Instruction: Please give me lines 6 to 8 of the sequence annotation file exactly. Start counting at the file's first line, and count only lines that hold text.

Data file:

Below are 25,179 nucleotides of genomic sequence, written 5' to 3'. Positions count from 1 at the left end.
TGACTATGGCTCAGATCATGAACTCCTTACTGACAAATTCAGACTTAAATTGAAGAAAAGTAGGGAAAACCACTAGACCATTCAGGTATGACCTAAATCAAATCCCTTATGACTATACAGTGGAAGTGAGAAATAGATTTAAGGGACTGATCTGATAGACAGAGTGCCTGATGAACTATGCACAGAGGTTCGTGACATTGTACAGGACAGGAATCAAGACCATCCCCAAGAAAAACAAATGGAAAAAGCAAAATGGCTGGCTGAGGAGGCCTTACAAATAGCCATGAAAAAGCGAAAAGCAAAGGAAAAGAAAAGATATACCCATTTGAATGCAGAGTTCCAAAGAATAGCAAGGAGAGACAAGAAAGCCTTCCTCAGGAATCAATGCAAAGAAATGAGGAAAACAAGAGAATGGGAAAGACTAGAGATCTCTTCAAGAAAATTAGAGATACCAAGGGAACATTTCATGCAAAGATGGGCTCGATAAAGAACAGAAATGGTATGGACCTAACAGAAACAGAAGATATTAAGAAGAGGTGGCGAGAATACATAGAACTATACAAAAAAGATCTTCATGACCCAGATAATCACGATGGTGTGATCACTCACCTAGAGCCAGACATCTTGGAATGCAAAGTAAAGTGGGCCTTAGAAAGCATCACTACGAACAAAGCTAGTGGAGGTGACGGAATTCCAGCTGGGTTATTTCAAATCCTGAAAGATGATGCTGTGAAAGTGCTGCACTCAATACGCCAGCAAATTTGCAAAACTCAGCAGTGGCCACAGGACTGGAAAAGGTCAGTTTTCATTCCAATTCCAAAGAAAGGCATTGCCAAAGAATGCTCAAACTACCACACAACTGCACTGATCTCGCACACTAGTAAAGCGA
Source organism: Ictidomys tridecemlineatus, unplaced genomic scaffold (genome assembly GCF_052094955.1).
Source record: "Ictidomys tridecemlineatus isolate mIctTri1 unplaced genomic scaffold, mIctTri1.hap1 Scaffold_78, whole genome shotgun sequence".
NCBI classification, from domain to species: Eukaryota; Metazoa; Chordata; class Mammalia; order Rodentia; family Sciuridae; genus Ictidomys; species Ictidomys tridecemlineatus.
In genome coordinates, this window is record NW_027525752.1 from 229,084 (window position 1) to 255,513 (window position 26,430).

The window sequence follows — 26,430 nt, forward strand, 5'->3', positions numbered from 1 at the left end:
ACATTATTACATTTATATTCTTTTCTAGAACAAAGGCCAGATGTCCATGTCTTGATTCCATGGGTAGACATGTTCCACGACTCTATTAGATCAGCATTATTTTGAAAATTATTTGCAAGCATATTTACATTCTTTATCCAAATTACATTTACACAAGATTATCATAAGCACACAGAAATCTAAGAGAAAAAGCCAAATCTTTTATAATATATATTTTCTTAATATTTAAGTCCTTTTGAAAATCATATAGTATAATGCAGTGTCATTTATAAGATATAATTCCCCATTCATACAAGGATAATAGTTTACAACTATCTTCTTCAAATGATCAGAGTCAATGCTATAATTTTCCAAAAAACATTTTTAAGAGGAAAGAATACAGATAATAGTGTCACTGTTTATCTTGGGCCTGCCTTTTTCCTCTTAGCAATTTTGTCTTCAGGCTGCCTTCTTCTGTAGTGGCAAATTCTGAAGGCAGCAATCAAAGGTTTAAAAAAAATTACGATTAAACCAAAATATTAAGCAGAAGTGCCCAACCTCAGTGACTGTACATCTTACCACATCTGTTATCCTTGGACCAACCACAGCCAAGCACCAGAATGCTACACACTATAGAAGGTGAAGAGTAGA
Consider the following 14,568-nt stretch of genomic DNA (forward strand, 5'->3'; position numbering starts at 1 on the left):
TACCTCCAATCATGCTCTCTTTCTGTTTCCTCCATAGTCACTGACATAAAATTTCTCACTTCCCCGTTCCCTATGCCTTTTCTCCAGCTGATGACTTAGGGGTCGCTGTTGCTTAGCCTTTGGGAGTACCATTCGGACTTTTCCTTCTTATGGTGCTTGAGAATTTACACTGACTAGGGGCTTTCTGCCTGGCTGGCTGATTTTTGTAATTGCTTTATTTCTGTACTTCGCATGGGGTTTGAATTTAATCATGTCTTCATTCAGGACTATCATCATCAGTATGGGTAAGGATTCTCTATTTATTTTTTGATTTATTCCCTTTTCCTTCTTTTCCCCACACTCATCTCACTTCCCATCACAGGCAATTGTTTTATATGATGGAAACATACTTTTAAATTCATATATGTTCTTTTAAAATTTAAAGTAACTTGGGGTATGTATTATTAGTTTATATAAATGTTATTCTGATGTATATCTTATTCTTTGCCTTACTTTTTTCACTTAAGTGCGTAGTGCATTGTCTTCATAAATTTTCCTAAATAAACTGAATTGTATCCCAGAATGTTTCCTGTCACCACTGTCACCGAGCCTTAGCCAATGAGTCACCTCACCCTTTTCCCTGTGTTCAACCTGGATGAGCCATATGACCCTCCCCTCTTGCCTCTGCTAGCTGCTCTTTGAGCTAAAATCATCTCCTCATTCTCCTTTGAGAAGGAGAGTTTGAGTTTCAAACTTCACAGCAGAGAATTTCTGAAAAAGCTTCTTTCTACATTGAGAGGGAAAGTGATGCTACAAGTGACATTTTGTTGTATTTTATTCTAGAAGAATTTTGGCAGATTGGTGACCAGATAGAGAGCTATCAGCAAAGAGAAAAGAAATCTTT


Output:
In genome coordinates, this window is record NW_027525752.1 from 229,084 (window position 1) to 255,513 (window position 26,430).

The window sequence follows — 26,430 nt, forward strand, 5'->3', positions numbered from 1 at the left end:
ACATTATTACATTTATATTCTTTTCTAGAACAAAGGCCAGATGTCCATGTCTTGATTCCATGGGTAGACATGTTCCACGACTCTATTAGATCAGCATTATTTTGAAAATTATTTGCAAGCATATTTACATTCTTTATCCAAATTACATTTACACAAGATTATCATAAGCACACAGAAATCTAAGAGAAAAAGCCAAATCTTTTATAATATATATTTTCTTAATATTTAAGTCCTTTTGAAAATCATATAGTATAATGCAGTGTCATTTATAAGATATAATTCCCCATTCATACAAGGATAATAGTTTACAACTATCTTCTTCAAATGATCAGAGTCAATGCTATAATTTTCCAAAAAACATTTTTAAGAGGAAAGAATACAGATAATAGTGTCACTGTTTATCTTGGGCCTGCCTTTTTCCTCTTAGCAATTTTGTCTTCAGGCTGCCTTCTTCTGTAGTGGCAAATTCTGAAGGCAGCAATCAAAGGTTTAAAAAAAATTACGATTAAACCAAAATATTAAGCAGAAGTGCCCAACCTCAGTGACTGTACATCTTACCACATCTGTTATCCTTGGACCAACCACAGCCAAGCACCAGAATGCTACACACTATAGAAGGTGAAGAGTAGA